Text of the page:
That is why you pay to go to hotels, you are paying for those things, it is reasonable that the people who made the carpet, created the movies, built the fridge should be able to make a living from their efforts..

You go to a dentist NOT for the ambience, not for the convience and for the accomidation, or the entertainment.

You go to the dentist to receive medical treatment, notice the distinction ? You dont pay the dentist for the music he plays, you pay him to fix your teeth !

The dentist is not providing you entertainment in return for money, a hotel does.

Niall (profile) says:

Re: Bizzare is Mikes mania

Right on cue! Mr darryl Nameless arrives and spews!

How about the argument that the music is more necessary to relax people at a dentist’s, whereas the hotel is somewhere the ambience and enjoyment is usually a lot higher, and it’s somewhat more likely you’ve chosen to be there?

We’re having a civilised debate here, so how about you try really really hard to prove that you can be civilised, instead of proving why we sent all our gutter scum to the Antipodes?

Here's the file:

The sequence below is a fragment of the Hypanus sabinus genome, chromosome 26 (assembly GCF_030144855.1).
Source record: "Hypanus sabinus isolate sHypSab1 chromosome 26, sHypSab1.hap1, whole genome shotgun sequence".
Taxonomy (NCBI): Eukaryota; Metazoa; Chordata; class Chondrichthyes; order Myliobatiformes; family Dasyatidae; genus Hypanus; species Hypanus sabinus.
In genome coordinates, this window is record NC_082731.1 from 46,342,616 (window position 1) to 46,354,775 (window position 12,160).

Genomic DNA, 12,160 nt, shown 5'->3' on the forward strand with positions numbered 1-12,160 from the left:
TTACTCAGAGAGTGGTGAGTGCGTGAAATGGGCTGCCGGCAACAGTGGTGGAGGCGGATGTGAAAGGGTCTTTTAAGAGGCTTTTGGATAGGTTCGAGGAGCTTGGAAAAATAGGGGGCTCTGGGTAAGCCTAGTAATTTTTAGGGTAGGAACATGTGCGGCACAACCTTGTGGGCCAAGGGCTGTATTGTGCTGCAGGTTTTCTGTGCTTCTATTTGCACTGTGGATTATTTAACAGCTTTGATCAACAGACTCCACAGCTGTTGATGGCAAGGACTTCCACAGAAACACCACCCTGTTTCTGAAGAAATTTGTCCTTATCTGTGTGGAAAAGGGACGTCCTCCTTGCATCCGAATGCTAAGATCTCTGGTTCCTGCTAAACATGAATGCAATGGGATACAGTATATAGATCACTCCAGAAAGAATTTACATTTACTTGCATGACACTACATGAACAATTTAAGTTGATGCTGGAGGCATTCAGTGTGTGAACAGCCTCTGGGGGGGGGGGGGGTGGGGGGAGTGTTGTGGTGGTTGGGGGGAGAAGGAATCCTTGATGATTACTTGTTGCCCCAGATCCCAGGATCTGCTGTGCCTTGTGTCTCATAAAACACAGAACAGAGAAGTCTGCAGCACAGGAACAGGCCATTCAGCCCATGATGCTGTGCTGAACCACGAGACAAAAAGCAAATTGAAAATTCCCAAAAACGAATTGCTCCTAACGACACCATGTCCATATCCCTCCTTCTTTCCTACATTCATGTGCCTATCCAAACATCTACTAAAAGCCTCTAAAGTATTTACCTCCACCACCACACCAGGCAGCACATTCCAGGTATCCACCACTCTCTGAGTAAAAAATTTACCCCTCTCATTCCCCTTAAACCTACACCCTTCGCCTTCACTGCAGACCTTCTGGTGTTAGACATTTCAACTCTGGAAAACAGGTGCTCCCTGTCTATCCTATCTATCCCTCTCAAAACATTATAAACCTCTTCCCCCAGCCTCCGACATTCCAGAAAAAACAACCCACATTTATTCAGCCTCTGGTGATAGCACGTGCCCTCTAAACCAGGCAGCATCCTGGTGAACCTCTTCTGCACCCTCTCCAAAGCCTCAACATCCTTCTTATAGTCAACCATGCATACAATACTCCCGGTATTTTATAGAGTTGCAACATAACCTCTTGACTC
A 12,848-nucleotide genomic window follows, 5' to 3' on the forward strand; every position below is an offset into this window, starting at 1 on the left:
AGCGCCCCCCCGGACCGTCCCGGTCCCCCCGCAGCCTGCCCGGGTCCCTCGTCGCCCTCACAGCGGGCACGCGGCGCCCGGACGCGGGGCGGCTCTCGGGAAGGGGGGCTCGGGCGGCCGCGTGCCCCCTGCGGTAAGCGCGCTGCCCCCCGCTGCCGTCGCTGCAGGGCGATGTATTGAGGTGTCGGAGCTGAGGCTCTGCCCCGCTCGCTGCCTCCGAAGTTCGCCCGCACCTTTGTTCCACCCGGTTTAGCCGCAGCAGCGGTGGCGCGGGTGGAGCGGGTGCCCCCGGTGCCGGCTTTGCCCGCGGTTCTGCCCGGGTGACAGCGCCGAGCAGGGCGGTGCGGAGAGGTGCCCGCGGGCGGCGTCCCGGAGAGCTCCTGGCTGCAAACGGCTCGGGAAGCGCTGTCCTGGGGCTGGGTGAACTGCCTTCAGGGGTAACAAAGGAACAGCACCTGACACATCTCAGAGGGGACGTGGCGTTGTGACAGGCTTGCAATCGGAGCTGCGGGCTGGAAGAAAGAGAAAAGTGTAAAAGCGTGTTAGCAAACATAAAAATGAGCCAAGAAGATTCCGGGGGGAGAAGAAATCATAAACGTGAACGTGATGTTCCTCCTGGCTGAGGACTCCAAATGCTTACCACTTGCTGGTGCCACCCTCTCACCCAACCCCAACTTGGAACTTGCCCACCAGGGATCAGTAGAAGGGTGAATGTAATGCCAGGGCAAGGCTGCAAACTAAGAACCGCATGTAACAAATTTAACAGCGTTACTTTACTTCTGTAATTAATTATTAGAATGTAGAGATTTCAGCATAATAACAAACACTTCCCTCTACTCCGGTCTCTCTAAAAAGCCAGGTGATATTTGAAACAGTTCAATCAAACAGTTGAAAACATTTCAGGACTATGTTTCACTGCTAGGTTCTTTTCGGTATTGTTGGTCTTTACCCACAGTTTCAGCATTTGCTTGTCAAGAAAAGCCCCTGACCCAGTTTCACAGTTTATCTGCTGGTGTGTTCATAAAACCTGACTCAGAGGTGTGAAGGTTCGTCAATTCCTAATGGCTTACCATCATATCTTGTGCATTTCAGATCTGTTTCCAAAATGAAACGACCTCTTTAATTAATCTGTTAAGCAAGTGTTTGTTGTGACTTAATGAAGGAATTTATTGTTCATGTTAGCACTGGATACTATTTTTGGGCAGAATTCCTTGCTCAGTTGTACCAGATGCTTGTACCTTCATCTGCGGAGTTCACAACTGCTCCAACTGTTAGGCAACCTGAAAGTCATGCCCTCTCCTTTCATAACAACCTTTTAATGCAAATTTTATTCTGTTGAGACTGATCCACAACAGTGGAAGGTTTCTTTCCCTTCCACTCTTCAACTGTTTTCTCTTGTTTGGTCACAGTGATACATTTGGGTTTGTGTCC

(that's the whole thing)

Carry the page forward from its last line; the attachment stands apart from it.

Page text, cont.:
Anonymous Coward says:

Re: Bizzare is Mikes mania

>That is why you pay to go to hotels, you are paying for those things, it is reasonable that the people who made the carpet, created the movies, built the fridge should be able to make a living from their efforts..

Good, so since the hotel already paid for the fridge and carpet once they should only need to pay for the music once. Unless you’re telling me the hotel needs to pay a fridge and carpet license for every time someone uses them.

Anonymous Coward says:

Not that buzarre as it sounds

In Hong Kong, when you’re playing a film in a place with more than 9 person watching, the place will be recognized as cinema and would require cinema licence to run.